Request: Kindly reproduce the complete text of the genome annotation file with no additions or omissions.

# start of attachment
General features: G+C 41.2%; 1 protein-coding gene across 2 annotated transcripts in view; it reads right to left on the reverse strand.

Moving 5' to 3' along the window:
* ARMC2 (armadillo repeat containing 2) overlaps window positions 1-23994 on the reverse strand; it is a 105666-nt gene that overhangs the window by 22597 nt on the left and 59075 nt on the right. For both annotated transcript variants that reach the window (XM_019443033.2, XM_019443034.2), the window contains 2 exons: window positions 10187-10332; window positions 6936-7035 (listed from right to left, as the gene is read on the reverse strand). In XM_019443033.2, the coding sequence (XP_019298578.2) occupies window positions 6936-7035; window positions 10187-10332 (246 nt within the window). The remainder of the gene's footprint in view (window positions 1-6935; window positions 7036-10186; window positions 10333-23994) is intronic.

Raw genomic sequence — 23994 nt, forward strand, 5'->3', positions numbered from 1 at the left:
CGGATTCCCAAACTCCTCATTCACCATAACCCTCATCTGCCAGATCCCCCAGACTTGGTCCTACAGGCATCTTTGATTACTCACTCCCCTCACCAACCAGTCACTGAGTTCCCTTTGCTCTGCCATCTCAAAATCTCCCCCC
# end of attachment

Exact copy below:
General features: G+C 41.2%; 1 protein-coding gene across 2 annotated transcripts in view; it reads right to left on the reverse strand.

Moving 5' to 3' along the window:
* ARMC2 (armadillo repeat containing 2) overlaps window positions 1-23994 on the reverse strand; it is a 105666-nt gene that overhangs the window by 22597 nt on the left and 59075 nt on the right. For both annotated transcript variants that reach the window (XM_019443033.2, XM_019443034.2), the window contains 2 exons: window positions 10187-10332; window positions 6936-7035 (listed from right to left, as the gene is read on the reverse strand). In XM_019443033.2, the coding sequence (XP_019298578.2) occupies window positions 6936-7035; window positions 10187-10332 (246 nt within the window). The remainder of the gene's footprint in view (window positions 1-6935; window positions 7036-10186; window positions 10333-23994) is intronic.

Raw genomic sequence — 23994 nt, forward strand, 5'->3', positions numbered from 1 at the left:
CGGATTCCCAAACTCCTCATTCACCATAACCCTCATCTGCCAGATCCCCCAGACTTGGTCCTACAGGCATCTTTGATTACTCACTCCCCTCACCAACCAGTCACTGAGTTCCCTTTGCTCTGCCATCTCAAAATCTCCCCCC